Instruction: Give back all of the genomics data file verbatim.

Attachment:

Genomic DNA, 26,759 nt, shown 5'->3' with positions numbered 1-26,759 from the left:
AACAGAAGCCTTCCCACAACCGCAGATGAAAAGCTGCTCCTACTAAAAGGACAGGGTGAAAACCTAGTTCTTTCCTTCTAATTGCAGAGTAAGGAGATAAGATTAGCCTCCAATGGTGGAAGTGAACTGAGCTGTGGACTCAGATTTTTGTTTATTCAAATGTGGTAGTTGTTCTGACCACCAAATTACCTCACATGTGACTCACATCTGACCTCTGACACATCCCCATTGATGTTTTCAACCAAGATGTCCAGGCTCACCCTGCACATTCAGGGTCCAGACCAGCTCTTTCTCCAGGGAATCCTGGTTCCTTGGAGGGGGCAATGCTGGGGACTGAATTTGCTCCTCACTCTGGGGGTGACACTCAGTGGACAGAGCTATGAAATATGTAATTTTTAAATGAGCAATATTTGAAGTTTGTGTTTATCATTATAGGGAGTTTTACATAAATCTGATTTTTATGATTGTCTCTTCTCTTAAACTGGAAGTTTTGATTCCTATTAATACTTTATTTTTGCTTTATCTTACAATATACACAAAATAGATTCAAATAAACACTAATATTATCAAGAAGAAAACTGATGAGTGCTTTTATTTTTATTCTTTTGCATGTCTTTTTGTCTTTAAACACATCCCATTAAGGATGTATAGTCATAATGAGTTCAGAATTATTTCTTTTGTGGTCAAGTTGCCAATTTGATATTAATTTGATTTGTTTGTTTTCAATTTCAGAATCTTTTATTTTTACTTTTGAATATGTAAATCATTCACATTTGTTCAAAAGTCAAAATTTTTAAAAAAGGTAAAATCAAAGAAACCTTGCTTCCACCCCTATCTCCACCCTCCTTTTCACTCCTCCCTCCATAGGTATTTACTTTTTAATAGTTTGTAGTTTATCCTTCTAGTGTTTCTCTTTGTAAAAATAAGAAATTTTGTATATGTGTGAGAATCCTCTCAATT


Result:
Genomic DNA, 26,759 nt, shown 5'->3' with positions numbered 1-26,759 from the left:
AACAGAAGCCTTCCCACAACCGCAGATGAAAAGCTGCTCCTACTAAAAGGACAGGGTGAAAACCTAGTTCTTTCCTTCTAATTGCAGAGTAAGGAGATAAGATTAGCCTCCAATGGTGGAAGTGAACTGAGCTGTGGACTCAGATTTTTGTTTATTCAAATGTGGTAGTTGTTCTGACCACCAAATTACCTCACATGTGACTCACATCTGACCTCTGACACATCCCCATTGATGTTTTCAACCAAGATGTCCAGGCTCACCCTGCACATTCAGGGTCCAGACCAGCTCTTTCTCCAGGGAATCCTGGTTCCTTGGAGGGGGCAATGCTGGGGACTGAATTTGCTCCTCACTCTGGGGGTGACACTCAGTGGACAGAGCTATGAAATATGTAATTTTTAAATGAGCAATATTTGAAGTTTGTGTTTATCATTATAGGGAGTTTTACATAAATCTGATTTTTATGATTGTCTCTTCTCTTAAACTGGAAGTTTTGATTCCTATTAATACTTTATTTTTGCTTTATCTTACAATATACACAAAATAGATTCAAATAAACACTAATATTATCAAGAAGAAAACTGATGAGTGCTTTTATTTTTATTCTTTTGCATGTCTTTTTGTCTTTAAACACATCCCATTAAGGATGTATAGTCATAATGAGTTCAGAATTATTTCTTTTGTGGTCAAGTTGCCAATTTGATATTAATTTGATTTGTTTGTTTTCAATTTCAGAATCTTTTATTTTTACTTTTGAATATGTAAATCATTCACATTTGTTCAAAAGTCAAAATTTTTAAAAAAGGTAAAATCAAAGAAACCTTGCTTCCACCCCTATCTCCACCCTCCTTTTCACTCCTCCCTCCATAGGTATTTACTTTTTAATAGTTTGTAGTTTATCCTTCTAGTGTTTCTCTTTGTAAAAATAAGAAATTTTGTATATGTGTGAGAATCCTCTCAATT